14.
Mariotti P, Fasano A, Contarino MF, Della Marca G, Piastra M, Genovese O, et al. Management of status dystonicus: Our experience and review of the literature. Mov Disord 2007;22:963-8.  Back to cited text no. 14
    
15.
Madhusudhana Rao B, Radhakrishnan M. Dexmedetomidine for a patient with hallervorden-spatz syndrome during magnetic resonance imaging: A case report. J Anesth 2013;27:963-4.  Back to cited text no. 15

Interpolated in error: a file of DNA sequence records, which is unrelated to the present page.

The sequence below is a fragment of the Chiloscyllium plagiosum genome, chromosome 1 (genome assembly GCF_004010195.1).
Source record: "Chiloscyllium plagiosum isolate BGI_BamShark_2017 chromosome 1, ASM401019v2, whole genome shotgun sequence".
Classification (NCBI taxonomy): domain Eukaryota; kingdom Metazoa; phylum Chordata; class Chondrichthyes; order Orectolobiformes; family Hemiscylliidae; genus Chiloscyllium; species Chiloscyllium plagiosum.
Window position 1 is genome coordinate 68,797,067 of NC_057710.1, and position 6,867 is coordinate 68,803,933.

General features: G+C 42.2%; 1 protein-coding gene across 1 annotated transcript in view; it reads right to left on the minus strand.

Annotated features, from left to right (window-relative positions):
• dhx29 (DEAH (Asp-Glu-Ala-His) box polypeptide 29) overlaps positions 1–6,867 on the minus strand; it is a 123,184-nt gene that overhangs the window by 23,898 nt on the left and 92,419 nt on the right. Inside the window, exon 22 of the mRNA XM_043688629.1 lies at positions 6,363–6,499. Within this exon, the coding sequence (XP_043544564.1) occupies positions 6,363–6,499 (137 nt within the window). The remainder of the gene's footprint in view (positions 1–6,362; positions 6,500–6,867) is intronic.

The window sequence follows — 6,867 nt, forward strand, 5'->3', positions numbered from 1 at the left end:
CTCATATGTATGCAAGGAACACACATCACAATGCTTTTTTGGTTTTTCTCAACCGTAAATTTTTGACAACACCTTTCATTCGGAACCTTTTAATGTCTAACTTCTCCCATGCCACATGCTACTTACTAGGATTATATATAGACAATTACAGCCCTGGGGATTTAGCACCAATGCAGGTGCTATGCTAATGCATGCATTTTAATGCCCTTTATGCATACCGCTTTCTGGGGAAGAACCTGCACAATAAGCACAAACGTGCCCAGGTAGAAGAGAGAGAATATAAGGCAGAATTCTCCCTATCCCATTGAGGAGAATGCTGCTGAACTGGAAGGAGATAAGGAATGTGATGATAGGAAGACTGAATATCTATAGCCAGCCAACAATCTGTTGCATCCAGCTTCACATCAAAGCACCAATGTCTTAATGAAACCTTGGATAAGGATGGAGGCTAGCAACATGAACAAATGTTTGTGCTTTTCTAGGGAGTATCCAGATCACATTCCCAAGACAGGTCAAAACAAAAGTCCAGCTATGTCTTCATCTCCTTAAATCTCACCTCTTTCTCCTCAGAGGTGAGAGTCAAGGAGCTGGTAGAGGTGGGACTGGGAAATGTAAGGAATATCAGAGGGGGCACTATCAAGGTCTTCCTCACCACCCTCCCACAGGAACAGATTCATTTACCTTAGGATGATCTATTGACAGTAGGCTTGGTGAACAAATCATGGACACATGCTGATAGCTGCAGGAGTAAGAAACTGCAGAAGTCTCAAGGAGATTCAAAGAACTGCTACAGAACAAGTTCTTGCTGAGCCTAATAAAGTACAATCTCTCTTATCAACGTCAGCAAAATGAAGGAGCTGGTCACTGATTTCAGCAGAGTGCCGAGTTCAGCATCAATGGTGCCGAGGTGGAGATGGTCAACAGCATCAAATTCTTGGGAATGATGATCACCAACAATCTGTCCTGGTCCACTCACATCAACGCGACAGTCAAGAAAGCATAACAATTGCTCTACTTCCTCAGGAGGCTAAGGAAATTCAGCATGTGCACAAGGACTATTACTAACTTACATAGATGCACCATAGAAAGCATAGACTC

Top
   
 
  Search
 
    Similar in PUBMED
   Search Pubmed for
   Search in Google Scholar for
 Related articles
    Access Statistics
    Email Alert *
    Add to My List *
* Registration required (free)  

 
  In this article
   Abstract
  Introduction
  Case Report
  Discussion
  Conclusion
   References

 Article Access Statistics
    Viewed1510    
    Printed43    
    Emailed0    
    PDF Downloaded113    
    Comments [Add]    

Recommend this journal